Health aid displacement during a decade of conflict (2011-19) in Syria: an exploratory analysis

Munzer Alkhalil*, Maher Alaref, Abdulkarim Ekzayez, Hala Mkhallalati, Nassim El Achi, Zedoun Alzoubi, Fouad Fouad, Muhammed Mansur Alatraş, Abdulhakim Ramadan, Sumit Mazumdar, Josephine Borghi, Preeti Patel

*Corresponding author for this work

Research output: Contribution to journalArticlepeer-review

1 Citation (Scopus)


BACKGROUND: Syria has been in continuous conflict since 2011, resulting in more than 874,000 deaths and 13.7 million internally displaced people (IDPs) and refugees. The health and humanitarian sectors have been severely affected by the protracted, complex conflict and have relied heavily on donor aid in the last decade. This study examines the extent and implications of health aid displacement in Syria during acute humanitarian health crises from 2011 to 2019.

METHODS: We conducted a trend analysis on data related to humanitarian and health aid for Syria between 2011 and 2019 from the OECD's Creditor Reporting System. We linked the data obtained for health aid displacement to four key dimensions of the Syrian conflict. The data were compared with other fragile states. We conducted a workshop in Turkey and key informants with experts, policy makers and aid practitioners involved in the humanitarian and health response in Syria between August and October 2021 to corroborate the quantitative data obtained by analysing aid repository data.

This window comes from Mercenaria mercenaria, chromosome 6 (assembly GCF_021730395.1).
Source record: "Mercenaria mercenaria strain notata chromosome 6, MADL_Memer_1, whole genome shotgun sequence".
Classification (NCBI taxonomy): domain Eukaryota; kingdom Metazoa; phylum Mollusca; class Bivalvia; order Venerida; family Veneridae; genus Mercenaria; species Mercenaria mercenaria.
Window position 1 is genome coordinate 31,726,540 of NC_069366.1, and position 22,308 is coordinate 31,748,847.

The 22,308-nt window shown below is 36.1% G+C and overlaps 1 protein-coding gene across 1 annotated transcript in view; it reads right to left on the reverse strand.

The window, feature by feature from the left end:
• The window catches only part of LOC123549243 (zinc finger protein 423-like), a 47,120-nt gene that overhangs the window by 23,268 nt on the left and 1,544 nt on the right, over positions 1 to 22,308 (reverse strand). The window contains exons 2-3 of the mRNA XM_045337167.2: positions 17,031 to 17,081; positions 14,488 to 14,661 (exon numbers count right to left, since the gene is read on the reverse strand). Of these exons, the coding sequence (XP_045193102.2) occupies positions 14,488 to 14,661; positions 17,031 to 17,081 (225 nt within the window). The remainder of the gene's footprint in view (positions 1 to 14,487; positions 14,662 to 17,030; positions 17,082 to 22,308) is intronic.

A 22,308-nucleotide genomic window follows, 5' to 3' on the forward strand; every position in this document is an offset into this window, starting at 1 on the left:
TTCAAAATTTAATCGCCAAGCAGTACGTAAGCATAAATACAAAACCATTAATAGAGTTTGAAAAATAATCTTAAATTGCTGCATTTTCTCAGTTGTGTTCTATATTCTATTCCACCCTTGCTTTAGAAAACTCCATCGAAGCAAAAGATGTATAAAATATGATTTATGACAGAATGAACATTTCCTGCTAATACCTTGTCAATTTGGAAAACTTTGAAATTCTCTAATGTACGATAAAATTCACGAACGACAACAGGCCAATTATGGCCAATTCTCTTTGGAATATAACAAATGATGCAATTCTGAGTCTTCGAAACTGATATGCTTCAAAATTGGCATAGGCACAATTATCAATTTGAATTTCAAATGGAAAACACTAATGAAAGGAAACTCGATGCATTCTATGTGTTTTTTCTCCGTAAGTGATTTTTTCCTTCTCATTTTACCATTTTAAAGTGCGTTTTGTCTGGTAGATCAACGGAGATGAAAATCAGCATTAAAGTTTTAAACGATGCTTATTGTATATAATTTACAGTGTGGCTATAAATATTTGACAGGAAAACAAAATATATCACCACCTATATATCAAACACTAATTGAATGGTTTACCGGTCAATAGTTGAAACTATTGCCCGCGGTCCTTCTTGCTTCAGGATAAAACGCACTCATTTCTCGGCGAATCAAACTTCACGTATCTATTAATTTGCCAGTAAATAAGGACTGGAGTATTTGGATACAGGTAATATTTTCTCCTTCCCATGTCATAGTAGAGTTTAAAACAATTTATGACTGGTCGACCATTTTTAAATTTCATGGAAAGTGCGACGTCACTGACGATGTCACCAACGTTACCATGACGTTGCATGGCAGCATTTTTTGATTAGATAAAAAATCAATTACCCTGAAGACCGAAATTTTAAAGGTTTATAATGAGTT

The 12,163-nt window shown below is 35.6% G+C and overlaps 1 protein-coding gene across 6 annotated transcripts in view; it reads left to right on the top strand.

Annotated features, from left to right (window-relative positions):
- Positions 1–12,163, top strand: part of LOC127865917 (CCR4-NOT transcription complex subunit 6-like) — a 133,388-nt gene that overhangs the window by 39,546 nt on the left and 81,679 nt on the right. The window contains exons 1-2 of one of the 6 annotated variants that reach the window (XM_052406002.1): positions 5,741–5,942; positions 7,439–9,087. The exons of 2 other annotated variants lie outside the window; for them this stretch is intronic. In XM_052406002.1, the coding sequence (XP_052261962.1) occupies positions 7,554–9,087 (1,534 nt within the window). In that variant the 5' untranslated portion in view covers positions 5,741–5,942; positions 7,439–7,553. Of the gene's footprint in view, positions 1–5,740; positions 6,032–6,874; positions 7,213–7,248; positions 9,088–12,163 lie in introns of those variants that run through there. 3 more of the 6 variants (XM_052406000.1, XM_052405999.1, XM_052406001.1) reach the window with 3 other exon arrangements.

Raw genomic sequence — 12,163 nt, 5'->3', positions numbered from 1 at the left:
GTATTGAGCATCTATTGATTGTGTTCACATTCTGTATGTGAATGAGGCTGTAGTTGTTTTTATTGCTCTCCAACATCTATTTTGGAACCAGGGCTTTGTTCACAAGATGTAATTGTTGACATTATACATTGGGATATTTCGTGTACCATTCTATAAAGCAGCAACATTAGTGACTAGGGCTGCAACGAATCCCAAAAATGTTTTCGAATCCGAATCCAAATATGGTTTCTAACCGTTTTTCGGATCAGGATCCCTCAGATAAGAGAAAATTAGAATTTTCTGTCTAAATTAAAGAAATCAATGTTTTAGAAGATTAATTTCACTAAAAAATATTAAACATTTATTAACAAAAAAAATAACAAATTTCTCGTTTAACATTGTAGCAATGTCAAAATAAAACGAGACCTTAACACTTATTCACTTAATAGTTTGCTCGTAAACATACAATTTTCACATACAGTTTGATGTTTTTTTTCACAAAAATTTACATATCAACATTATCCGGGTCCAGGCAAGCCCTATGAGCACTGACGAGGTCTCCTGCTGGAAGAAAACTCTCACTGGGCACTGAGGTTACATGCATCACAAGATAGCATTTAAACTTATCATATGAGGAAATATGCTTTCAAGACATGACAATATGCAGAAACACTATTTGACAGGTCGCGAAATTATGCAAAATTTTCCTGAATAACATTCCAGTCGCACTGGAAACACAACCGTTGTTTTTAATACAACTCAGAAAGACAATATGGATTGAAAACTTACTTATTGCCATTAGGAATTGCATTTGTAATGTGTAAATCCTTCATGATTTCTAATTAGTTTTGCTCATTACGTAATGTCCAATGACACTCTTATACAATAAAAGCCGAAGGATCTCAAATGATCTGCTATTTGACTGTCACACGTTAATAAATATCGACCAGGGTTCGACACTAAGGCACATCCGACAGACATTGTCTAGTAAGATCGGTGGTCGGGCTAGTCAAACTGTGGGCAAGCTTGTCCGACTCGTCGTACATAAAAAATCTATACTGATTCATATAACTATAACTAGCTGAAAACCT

RESULTS: The findings suggest that there was health aid displacement in Syria during key periods of crisis by a few key donors, such as the EU, Germany, Norway and Canada supporting responses to certain humanitarian crises. However, considering that the value of humanitarian aid is 50 times that of health aid, this displacement cannot be considered as critical. Also, there was insufficient evidence of health displacement across all donors. The results also showed that the value of health aid as a proportion of aggregate health and humanitarian aid is only 2% in Syria, compared to 22% for the combined average of fragile states, which further indicates the predominance of humanitarian aid over health aid in the Syrian crisis context.

CONCLUSION: This study highlights that in very complex conflict-affected contexts such as Syria, it is difficult to suggest the use of health aid displacement as an effective tool for aid-effectiveness for donors as it does not reflect domestic needs and priorities. Yet there seems to be evidence of slight displacement for individual donors. However, we can suggest that donors vastly prefer to focus their investment in the humanitarian sector rather than the health sector in conflict-affected areas. There is an urgent need to increase donors' focus on Syria's health development aid and adopt the humanitarian-development-peace nexus to improve aid effectiveness that aligns with the increasing health needs of local communities, including IDPs, in this protracted conflict.

Original languageEnglish
Article number1562
JournalBMC Public Health
Early online date17 Aug 2023
Publication statusPublished - 17 Aug 2023


  • Humans
  • Syria
  • Administrative Personnel
  • Canada
  • Evidence Gaps
  • Germany


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